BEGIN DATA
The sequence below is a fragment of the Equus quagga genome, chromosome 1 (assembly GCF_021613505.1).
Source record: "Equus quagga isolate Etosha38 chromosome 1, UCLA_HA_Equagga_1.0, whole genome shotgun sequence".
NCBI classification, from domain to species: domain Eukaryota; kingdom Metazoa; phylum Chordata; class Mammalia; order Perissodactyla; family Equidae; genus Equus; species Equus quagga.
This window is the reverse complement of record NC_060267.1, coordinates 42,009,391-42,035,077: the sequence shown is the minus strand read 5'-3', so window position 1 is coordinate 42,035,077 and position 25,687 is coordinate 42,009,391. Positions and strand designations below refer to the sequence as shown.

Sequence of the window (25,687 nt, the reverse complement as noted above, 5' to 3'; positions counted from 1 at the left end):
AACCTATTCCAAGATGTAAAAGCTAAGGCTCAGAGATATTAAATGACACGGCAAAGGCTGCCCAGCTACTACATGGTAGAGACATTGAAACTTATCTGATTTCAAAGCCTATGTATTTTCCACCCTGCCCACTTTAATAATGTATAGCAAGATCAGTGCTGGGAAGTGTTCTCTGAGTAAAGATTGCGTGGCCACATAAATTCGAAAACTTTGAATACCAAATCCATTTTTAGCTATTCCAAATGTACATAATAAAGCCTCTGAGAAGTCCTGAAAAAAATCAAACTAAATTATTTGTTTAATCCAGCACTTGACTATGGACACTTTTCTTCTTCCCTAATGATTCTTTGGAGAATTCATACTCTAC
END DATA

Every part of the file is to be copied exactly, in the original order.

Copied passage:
The sequence below is a fragment of the Equus quagga genome, chromosome 1 (assembly GCF_021613505.1).
Source record: "Equus quagga isolate Etosha38 chromosome 1, UCLA_HA_Equagga_1.0, whole genome shotgun sequence".
NCBI classification, from domain to species: domain Eukaryota; kingdom Metazoa; phylum Chordata; class Mammalia; order Perissodactyla; family Equidae; genus Equus; species Equus quagga.
This window is the reverse complement of record NC_060267.1, coordinates 42,009,391-42,035,077: the sequence shown is the minus strand read 5'-3', so window position 1 is coordinate 42,035,077 and position 25,687 is coordinate 42,009,391. Positions and strand designations below refer to the sequence as shown.

Sequence of the window (25,687 nt, the reverse complement as noted above, 5' to 3'; positions counted from 1 at the left end):
AACCTATTCCAAGATGTAAAAGCTAAGGCTCAGAGATATTAAATGACACGGCAAAGGCTGCCCAGCTACTACATGGTAGAGACATTGAAACTTATCTGATTTCAAAGCCTATGTATTTTCCACCCTGCCCACTTTAATAATGTATAGCAAGATCAGTGCTGGGAAGTGTTCTCTGAGTAAAGATTGCGTGGCCACATAAATTCGAAAACTTTGAATACCAAATCCATTTTTAGCTATTCCAAATGTACATAATAAAGCCTCTGAGAAGTCCTGAAAAAAATCAAACTAAATTATTTGTTTAATCCAGCACTTGACTATGGACACTTTTCTTCTTCCCTAATGATTCTTTGGAGAATTCATACTCTAC